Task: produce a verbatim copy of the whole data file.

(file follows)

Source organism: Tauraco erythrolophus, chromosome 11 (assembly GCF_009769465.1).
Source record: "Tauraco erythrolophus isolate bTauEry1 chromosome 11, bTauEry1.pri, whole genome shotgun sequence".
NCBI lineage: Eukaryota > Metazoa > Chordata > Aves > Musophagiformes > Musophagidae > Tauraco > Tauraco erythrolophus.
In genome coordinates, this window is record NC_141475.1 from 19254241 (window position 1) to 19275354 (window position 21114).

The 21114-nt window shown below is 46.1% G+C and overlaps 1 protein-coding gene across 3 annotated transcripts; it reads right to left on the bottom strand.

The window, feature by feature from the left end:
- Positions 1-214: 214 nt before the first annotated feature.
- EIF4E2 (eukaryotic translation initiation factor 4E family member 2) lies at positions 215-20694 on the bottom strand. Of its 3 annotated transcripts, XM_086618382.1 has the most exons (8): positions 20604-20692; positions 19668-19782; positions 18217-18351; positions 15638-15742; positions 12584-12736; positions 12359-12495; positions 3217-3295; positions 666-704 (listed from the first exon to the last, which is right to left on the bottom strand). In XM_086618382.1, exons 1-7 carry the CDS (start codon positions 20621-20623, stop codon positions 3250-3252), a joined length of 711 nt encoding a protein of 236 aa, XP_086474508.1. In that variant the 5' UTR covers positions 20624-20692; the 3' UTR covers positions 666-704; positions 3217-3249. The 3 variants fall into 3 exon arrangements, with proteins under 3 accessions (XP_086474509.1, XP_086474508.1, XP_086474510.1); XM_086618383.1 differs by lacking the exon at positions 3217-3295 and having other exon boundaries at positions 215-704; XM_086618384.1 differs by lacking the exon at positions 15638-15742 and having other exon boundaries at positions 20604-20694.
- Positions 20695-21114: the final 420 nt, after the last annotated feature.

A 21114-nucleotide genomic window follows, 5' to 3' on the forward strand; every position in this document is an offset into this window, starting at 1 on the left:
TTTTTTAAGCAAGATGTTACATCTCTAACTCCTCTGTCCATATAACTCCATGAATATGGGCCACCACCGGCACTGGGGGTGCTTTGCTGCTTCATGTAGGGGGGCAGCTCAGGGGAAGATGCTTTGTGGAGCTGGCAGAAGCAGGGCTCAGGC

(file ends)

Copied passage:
Source organism: Tauraco erythrolophus, chromosome 11 (assembly GCF_009769465.1).
Source record: "Tauraco erythrolophus isolate bTauEry1 chromosome 11, bTauEry1.pri, whole genome shotgun sequence".
NCBI lineage: Eukaryota > Metazoa > Chordata > Aves > Musophagiformes > Musophagidae > Tauraco > Tauraco erythrolophus.
In genome coordinates, this window is record NC_141475.1 from 19254241 (window position 1) to 19275354 (window position 21114).

The 21114-nt window shown below is 46.1% G+C and overlaps 1 protein-coding gene across 3 annotated transcripts; it reads right to left on the bottom strand.

The window, feature by feature from the left end:
- Positions 1-214: 214 nt before the first annotated feature.
- EIF4E2 (eukaryotic translation initiation factor 4E family member 2) lies at positions 215-20694 on the bottom strand. Of its 3 annotated transcripts, XM_086618382.1 has the most exons (8): positions 20604-20692; positions 19668-19782; positions 18217-18351; positions 15638-15742; positions 12584-12736; positions 12359-12495; positions 3217-3295; positions 666-704 (listed from the first exon to the last, which is right to left on the bottom strand). In XM_086618382.1, exons 1-7 carry the CDS (start codon positions 20621-20623, stop codon positions 3250-3252), a joined length of 711 nt encoding a protein of 236 aa, XP_086474508.1. In that variant the 5' UTR covers positions 20624-20692; the 3' UTR covers positions 666-704; positions 3217-3249. The 3 variants fall into 3 exon arrangements, with proteins under 3 accessions (XP_086474509.1, XP_086474508.1, XP_086474510.1); XM_086618383.1 differs by lacking the exon at positions 3217-3295 and having other exon boundaries at positions 215-704; XM_086618384.1 differs by lacking the exon at positions 15638-15742 and having other exon boundaries at positions 20604-20694.
- Positions 20695-21114: the final 420 nt, after the last annotated feature.

A 21114-nucleotide genomic window follows, 5' to 3' on the forward strand; every position in this document is an offset into this window, starting at 1 on the left:
TTTTTTAAGCAAGATGTTACATCTCTAACTCCTCTGTCCATATAACTCCATGAATATGGGCCACCACCGGCACTGGGGGTGCTTTGCTGCTTCATGTAGGGGGGCAGCTCAGGGGAAGATGCTTTGTGGAGCTGGCAGAAGCAGGGCTCAGGC